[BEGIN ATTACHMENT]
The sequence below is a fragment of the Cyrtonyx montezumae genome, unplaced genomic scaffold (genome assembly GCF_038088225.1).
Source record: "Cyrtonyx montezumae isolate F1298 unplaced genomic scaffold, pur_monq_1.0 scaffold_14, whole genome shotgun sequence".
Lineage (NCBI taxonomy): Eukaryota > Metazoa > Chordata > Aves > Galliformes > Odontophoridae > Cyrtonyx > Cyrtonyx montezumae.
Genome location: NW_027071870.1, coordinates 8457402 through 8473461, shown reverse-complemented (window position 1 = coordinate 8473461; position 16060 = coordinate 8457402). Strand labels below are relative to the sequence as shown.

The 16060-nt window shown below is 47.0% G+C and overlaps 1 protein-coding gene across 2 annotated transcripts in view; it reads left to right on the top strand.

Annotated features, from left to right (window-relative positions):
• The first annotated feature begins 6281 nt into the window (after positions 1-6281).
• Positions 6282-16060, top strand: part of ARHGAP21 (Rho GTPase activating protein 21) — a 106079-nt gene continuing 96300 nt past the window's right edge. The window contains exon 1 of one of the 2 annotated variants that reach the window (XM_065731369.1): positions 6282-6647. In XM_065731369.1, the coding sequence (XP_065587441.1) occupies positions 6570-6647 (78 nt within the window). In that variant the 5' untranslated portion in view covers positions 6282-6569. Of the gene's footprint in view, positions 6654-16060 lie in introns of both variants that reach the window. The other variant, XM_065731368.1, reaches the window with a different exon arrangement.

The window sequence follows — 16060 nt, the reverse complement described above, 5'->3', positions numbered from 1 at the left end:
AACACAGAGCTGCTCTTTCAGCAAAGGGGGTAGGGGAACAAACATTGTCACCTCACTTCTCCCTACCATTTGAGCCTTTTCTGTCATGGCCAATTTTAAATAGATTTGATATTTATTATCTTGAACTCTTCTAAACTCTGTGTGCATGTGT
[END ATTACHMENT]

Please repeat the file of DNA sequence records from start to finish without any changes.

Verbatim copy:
The sequence below is a fragment of the Cyrtonyx montezumae genome, unplaced genomic scaffold (genome assembly GCF_038088225.1).
Source record: "Cyrtonyx montezumae isolate F1298 unplaced genomic scaffold, pur_monq_1.0 scaffold_14, whole genome shotgun sequence".
Lineage (NCBI taxonomy): Eukaryota > Metazoa > Chordata > Aves > Galliformes > Odontophoridae > Cyrtonyx > Cyrtonyx montezumae.
Genome location: NW_027071870.1, coordinates 8457402 through 8473461, shown reverse-complemented (window position 1 = coordinate 8473461; position 16060 = coordinate 8457402). Strand labels below are relative to the sequence as shown.

The 16060-nt window shown below is 47.0% G+C and overlaps 1 protein-coding gene across 2 annotated transcripts in view; it reads left to right on the top strand.

Annotated features, from left to right (window-relative positions):
• The first annotated feature begins 6281 nt into the window (after positions 1-6281).
• Positions 6282-16060, top strand: part of ARHGAP21 (Rho GTPase activating protein 21) — a 106079-nt gene continuing 96300 nt past the window's right edge. The window contains exon 1 of one of the 2 annotated variants that reach the window (XM_065731369.1): positions 6282-6647. In XM_065731369.1, the coding sequence (XP_065587441.1) occupies positions 6570-6647 (78 nt within the window). In that variant the 5' untranslated portion in view covers positions 6282-6569. Of the gene's footprint in view, positions 6654-16060 lie in introns of both variants that reach the window. The other variant, XM_065731368.1, reaches the window with a different exon arrangement.

The window sequence follows — 16060 nt, the reverse complement described above, 5'->3', positions numbered from 1 at the left end:
AACACAGAGCTGCTCTTTCAGCAAAGGGGGTAGGGGAACAAACATTGTCACCTCACTTCTCCCTACCATTTGAGCCTTTTCTGTCATGGCCAATTTTAAATAGATTTGATATTTATTATCTTGAACTCTTCTAAACTCTGTGTGCATGTGT